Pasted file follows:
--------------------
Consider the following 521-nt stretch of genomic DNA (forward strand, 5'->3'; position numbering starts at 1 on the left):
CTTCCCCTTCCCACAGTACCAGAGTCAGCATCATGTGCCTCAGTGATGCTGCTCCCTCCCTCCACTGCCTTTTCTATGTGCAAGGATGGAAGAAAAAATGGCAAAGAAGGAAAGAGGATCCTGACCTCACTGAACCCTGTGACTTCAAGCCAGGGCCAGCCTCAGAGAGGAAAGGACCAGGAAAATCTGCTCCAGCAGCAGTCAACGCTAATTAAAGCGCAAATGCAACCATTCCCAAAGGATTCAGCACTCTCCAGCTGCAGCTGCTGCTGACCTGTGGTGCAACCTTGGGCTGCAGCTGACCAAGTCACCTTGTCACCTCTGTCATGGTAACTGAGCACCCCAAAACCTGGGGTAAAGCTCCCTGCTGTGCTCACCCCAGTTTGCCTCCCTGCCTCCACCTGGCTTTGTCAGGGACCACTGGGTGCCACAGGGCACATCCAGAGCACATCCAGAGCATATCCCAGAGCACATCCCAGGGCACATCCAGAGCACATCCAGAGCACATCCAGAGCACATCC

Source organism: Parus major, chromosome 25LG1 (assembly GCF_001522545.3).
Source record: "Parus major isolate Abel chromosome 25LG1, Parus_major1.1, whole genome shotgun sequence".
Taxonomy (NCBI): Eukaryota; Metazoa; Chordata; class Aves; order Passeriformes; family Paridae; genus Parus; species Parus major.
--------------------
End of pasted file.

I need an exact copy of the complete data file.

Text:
Consider the following 521-nt stretch of genomic DNA (forward strand, 5'->3'; position numbering starts at 1 on the left):
CTTCCCCTTCCCACAGTACCAGAGTCAGCATCATGTGCCTCAGTGATGCTGCTCCCTCCCTCCACTGCCTTTTCTATGTGCAAGGATGGAAGAAAAAATGGCAAAGAAGGAAAGAGGATCCTGACCTCACTGAACCCTGTGACTTCAAGCCAGGGCCAGCCTCAGAGAGGAAAGGACCAGGAAAATCTGCTCCAGCAGCAGTCAACGCTAATTAAAGCGCAAATGCAACCATTCCCAAAGGATTCAGCACTCTCCAGCTGCAGCTGCTGCTGACCTGTGGTGCAACCTTGGGCTGCAGCTGACCAAGTCACCTTGTCACCTCTGTCATGGTAACTGAGCACCCCAAAACCTGGGGTAAAGCTCCCTGCTGTGCTCACCCCAGTTTGCCTCCCTGCCTCCACCTGGCTTTGTCAGGGACCACTGGGTGCCACAGGGCACATCCAGAGCACATCCAGAGCATATCCCAGAGCACATCCCAGGGCACATCCAGAGCACATCCAGAGCACATCCAGAGCACATCC

Source organism: Parus major, chromosome 25LG1 (assembly GCF_001522545.3).
Source record: "Parus major isolate Abel chromosome 25LG1, Parus_major1.1, whole genome shotgun sequence".
Taxonomy (NCBI): Eukaryota; Metazoa; Chordata; class Aves; order Passeriformes; family Paridae; genus Parus; species Parus major.